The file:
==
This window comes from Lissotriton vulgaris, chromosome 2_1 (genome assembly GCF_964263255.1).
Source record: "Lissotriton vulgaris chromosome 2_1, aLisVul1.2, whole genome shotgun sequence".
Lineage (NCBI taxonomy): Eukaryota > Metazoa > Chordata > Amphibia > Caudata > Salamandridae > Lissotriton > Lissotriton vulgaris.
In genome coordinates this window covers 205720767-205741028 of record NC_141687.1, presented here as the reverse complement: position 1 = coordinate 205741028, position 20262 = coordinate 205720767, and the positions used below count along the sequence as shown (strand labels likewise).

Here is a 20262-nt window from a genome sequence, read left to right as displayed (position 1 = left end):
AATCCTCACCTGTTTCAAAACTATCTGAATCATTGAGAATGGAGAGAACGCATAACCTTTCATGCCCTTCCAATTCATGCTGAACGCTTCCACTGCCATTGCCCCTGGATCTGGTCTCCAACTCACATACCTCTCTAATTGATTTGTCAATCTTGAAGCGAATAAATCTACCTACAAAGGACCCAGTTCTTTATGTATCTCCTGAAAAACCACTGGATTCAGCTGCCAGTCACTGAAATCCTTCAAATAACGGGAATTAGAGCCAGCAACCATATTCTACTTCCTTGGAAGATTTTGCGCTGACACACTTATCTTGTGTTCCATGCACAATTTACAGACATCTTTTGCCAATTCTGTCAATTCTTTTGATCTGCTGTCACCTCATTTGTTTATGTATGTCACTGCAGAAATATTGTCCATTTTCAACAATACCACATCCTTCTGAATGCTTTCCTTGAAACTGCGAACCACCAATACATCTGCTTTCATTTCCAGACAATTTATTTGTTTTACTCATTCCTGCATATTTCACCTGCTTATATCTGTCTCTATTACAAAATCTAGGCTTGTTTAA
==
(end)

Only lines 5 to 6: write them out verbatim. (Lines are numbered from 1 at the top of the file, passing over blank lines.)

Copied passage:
Here is a 20262-nt window from a genome sequence, read left to right as displayed (position 1 = left end):
AATCCTCACCTGTTTCAAAACTATCTGAATCATTGAGAATGGAGAGAACGCATAACCTTTCATGCCCTTCCAATTCATGCTGAACGCTTCCACTGCCATTGCCCCTGGATCTGGTCTCCAACTCACATACCTCTCTAATTGATTTGTCAATCTTGAAGCGAATAAATCTACCTACAAAGGACCCAGTTCTTTATGTATCTCCTGAAAAACCACTGGATTCAGCTGCCAGTCACTGAAATCCTTCAAATAACGGGAATTAGAGCCAGCAACCATATTCTACTTCCTTGGAAGATTTTGCGCTGACACACTTATCTTGTGTTCCATGCACAATTTACAGACATCTTTTGCCAATTCTGTCAATTCTTTTGATCTGCTGTCACCTCATTTGTTTATGTATGTCACTGCAGAAATATTGTCCATTTTCAACAATACCACATCCTTCTGAATGCTTTCCTTGAAACTGCGAACCACCAATACATCTGCTTTCATTTCCAGACAATTTATTTGTTTTACTCATTCCTGCATATTTCACCTGCTTATATCTGTCTCTATTACAAAATCTAGGCTTGTTTAA